New study aims to shorten TB cure time
TB PATIENTS could soon be cured in less than six months if the research proposed by Stellenbosch University’s medicine and health sciences faculty is successful.
The new project, Predict-TB, aims to significantly cut the treatment duration in the majority of patients.
Currently TB patients have to go through a treatment course of six months and, according to the university, 95% of patients that finish this course are cured and only 80% to 85% of patients that do shorter courses are cured.
Medicine and health sciences faculty spokeswoman Wilma Stassen said most patients were cured after four months but they currently did not know beforehand which patients belonged to that group.
“If it were possible to identify those patients who only require fourmonth therapy, then professionals would be able to reduce treatment duration in the vast majority of patients,” she said.
Typically, the six-month treatment programme often leads to defaulting because of the length of time.
This can result in the development of multi-drug resistant (MDR) and extensively drug resistant (XDR) TB.
Treatment for this can take up to two years, it is more complex, more expensive and more toxic – and only 50% of those treated survive.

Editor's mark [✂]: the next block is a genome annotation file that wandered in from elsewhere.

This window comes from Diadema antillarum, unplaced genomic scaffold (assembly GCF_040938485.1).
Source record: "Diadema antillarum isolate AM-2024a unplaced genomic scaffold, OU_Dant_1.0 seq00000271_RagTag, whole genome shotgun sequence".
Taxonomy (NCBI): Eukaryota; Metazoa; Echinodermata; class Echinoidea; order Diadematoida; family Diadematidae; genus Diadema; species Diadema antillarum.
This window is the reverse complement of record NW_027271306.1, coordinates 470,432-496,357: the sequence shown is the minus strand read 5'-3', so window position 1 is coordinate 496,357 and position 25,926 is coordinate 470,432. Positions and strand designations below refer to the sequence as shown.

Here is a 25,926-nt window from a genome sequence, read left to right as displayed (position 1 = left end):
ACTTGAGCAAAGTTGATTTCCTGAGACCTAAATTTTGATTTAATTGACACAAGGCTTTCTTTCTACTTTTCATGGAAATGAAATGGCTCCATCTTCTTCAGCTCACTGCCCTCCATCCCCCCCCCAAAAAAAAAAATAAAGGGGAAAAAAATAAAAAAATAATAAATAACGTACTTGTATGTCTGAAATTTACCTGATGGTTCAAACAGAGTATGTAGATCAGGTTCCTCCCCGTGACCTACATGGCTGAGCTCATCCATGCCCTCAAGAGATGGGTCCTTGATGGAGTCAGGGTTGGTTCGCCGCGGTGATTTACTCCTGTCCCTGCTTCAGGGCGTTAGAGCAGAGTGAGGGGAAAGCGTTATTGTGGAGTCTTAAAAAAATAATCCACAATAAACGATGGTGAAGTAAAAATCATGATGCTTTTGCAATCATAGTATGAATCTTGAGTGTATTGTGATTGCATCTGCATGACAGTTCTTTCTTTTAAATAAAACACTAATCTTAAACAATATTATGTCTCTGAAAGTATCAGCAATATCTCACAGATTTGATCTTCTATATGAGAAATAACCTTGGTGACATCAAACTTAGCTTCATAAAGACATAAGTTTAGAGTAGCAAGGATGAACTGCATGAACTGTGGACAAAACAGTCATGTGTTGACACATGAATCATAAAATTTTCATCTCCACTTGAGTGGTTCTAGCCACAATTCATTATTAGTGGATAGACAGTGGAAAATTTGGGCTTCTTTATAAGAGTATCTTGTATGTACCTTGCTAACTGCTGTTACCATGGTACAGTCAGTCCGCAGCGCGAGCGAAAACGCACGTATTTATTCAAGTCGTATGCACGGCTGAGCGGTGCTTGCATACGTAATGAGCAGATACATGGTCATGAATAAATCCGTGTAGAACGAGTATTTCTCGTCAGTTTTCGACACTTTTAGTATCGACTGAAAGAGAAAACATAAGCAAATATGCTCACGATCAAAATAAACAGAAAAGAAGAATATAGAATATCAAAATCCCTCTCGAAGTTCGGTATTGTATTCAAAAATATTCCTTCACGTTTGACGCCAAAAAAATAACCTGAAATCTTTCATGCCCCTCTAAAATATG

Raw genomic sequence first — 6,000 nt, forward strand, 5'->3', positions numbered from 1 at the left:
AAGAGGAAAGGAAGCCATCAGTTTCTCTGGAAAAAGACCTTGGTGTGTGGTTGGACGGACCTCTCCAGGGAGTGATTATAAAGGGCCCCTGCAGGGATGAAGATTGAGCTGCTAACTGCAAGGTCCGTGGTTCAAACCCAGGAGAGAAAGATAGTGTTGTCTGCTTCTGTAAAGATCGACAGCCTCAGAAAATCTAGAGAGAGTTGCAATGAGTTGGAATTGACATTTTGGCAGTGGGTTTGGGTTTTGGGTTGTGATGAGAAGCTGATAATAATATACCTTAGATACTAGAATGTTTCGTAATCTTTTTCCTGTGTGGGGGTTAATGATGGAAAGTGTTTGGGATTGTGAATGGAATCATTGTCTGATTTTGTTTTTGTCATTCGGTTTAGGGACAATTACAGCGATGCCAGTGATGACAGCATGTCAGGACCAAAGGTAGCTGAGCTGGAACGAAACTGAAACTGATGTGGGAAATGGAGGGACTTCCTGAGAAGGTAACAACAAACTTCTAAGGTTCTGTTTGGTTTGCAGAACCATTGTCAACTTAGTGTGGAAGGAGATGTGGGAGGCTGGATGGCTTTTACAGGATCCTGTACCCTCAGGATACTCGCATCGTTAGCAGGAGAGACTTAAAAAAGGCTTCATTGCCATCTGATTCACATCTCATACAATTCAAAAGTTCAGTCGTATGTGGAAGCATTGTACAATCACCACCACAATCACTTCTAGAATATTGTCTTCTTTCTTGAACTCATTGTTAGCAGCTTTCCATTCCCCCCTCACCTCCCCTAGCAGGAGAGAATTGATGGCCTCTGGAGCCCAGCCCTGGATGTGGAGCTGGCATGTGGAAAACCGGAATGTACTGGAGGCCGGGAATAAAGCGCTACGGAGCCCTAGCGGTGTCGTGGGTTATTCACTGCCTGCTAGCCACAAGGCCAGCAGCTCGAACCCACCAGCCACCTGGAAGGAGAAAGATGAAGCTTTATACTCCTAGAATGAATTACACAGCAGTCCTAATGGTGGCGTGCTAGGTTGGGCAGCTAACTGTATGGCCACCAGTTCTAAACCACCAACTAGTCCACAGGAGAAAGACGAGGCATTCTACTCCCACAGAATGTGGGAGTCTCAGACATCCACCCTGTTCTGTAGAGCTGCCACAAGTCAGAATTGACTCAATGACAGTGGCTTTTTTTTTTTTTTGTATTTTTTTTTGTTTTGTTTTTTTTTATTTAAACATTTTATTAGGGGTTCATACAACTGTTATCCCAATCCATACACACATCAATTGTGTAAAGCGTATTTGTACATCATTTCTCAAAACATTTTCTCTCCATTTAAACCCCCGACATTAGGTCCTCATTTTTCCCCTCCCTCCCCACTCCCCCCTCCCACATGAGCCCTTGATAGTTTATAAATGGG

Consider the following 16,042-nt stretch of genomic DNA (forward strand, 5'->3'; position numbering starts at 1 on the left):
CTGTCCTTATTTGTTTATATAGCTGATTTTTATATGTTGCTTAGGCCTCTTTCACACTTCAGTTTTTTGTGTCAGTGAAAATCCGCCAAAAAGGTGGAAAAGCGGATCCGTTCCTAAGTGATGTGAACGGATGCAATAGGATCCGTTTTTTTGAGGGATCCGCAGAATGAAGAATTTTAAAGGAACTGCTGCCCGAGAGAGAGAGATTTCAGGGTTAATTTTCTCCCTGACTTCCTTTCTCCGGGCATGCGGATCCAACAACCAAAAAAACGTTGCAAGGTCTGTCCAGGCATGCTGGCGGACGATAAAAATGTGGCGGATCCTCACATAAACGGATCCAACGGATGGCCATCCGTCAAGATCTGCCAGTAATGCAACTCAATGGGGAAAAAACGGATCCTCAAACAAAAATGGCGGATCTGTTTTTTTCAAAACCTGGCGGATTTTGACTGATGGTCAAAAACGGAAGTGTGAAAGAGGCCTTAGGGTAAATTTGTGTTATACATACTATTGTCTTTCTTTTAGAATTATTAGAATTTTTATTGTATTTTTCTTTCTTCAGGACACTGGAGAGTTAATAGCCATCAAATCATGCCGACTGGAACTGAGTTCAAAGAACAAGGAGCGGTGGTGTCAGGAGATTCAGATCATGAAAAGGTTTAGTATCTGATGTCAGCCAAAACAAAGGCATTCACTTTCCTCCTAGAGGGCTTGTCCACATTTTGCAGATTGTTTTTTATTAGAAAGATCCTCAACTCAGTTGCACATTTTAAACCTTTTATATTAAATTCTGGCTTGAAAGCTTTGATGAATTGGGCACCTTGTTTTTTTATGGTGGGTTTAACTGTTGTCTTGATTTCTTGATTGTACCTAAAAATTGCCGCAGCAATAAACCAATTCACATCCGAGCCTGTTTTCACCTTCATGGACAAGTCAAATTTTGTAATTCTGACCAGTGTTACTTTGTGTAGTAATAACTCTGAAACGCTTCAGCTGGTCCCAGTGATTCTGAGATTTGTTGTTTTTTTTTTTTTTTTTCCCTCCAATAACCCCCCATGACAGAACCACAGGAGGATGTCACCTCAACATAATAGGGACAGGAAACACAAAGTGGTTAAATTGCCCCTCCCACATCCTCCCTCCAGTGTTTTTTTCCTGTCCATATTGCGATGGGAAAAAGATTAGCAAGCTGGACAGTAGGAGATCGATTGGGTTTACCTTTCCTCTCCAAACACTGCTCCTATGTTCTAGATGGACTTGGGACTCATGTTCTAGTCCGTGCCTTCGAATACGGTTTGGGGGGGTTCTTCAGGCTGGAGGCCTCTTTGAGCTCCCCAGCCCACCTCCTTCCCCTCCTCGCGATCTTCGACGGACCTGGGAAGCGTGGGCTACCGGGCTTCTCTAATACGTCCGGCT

Stellenbosch University’s Professor Gerhard Walzl and Professor Clifton Barry from the US National Institutes of Health will, for the next five years, lead a group that is planning to develop a smart set of treatments.
The group will also conduct clinical trials in South Africa and China, looking at demographic, radiographic, bacteriologic and immunologic parameters.
“This new method, if successful, could be a true game changer, advancing treatment standards from the current practice of ‘one size fits all’ to precision-guided, individualised therapy, which would allow for shortened treatment in a significant proportion of drug-sensitive TB patients,” Stassen said.
Eastern Cape health spokesman Sizwe Kupelo said the department was pleased to know about the research.
“TB is one of the killer diseases despite it being curable.
“One of our challenges is a defaulter rate, which increases the MDR and XDR burden,” said Kupelo.
The Predict-TB project will receive over million (R275.9-million) funding from the European & Developing Countries Clinical Trials Partnership, the Bill & Melinda Gates Foundation through the Foundation for the National Institutes of Health, the National Institutes of Health, the National Science Foundation of China (NSFC) and China Ministry of Science and Technology. —